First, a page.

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Testing begins the year




 

 

Last season NASCAR introduced a new method of testing in the Sprint Cup Series that did away with private testing and focused on a more unified testing schedule that featured Goodyear tire tests that were often followed by an open day of testing.

The sanctioning body also scheduled extra practice time at certain tracks last season to give each team the opportunity to fine tune their cars to the new 2015 rules package.

The first Goodyear tire test of the new season was scheduled to take place this week at Las Vegas Motor Speedway. Four teams including No. 48 Jimmie Johnson (Hendrick Motorsports), No. 41 Kurt Busch (Stewart-Haas Racing), No. 2 Brad Keselowski (Penske Racing) and No. 20 Matt Kenseth (Joe Gibbs Racing) will all participate at the mile-and-a-half track.

The test will allow Goodyear to gather data that will help the tire manufacturer decide on tire compounds that are used at the various tracks on the schedule. The teams participating in the test represent all three of the manufacturers that compete in the series, and it will be important that each brings back as much information possible about how their cars react to the 2016 rules package that will be used at every track with the exception of Daytona and Talladega.

This will be a similar rules package that was used at Kentucky last season that received a very positive reaction from both the drivers and the fans that loved the close racing it created. This new package will include a 3.5- inch spoiler, which is a decrease from the 6-inch spoiler used last season. The leading edge of the front splitter will also see a reduction, as it will now be a .25-inch edge compared to two inches last season. The last major change that will change the downforce of the car will take place with the width of the radiator pan. Last season the width was 38 inches and that will be reduced to 33 inches.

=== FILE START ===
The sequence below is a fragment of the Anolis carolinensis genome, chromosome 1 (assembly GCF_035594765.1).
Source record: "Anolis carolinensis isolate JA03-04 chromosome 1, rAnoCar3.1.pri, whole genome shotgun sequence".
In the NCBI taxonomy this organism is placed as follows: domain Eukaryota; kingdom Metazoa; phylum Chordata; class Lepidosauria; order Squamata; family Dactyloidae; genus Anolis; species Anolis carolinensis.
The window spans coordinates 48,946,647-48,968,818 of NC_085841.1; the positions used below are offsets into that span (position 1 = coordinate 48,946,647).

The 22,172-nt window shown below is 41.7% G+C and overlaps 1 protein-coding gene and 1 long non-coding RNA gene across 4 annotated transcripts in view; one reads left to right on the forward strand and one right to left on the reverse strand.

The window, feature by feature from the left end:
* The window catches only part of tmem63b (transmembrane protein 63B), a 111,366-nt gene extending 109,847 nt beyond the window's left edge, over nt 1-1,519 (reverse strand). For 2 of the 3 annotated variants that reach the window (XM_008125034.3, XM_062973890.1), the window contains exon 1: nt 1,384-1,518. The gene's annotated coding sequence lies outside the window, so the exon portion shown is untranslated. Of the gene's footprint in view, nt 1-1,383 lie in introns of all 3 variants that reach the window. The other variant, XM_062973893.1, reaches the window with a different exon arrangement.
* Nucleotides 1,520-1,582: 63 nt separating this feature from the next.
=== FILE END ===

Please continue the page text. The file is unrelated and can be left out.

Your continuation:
Since the changes in the aero package this season will affect the speed of the cars, NASCAR will also adjust rear gear ratios in order to maintain 9,000-rpm maximum engine speeds. The test will also give both the teams and crews some time to work out any problems with the digital dash display that becomes mandatory this season.

ROUSH FENWAY UPDATE: In last week’s column, I covered the changes that had taken place at Roush Fenway in its attempt to once again become competitive in the series. The organization announced this week that longtime Roush Fenway crew chief Bob Osborne will take over the crew chief duties for Chris Buescher in his rookie year with Front Row Motorsports. Osborne makes the move after being crew chief for Roush’s Trevor Bayne last season. Osborne teamed up with Carl Edwards when he was at RFR and the two produced 18 wins and 86 top-five finishes. Bayne will now have Matt Puccia as his crew chief this season. Puccia makes the move over to Bayne after spending the last five years on RFR’s Greg Biffle’s team.

NUMBERS GAME: Some drivers are forever linked with numbers and it could be that we will see the reuniting of a number and a family before this season gets underway. Although it is not official, pictures of Richard Petty Motorsports’ Ford that will be driven for the first time this season by Brian Scott has the No. 44 on its door instead of the No. 9 used last season. If Petty has given up the No. 9, it raises the question on whether or not Hendrick Motorsports will attempt to secure the number. Chase Elliott will be taking over for Jeff Gordon in HMS’s fabled No. 24 and that number will forever be linked with Gordon. The No. 9 makes sense as a replacement as Elliott won the Xfinity title using the No. 9, but maybe the biggest reason is that it is the number used by his father, former Cup champion Bill Elliott.


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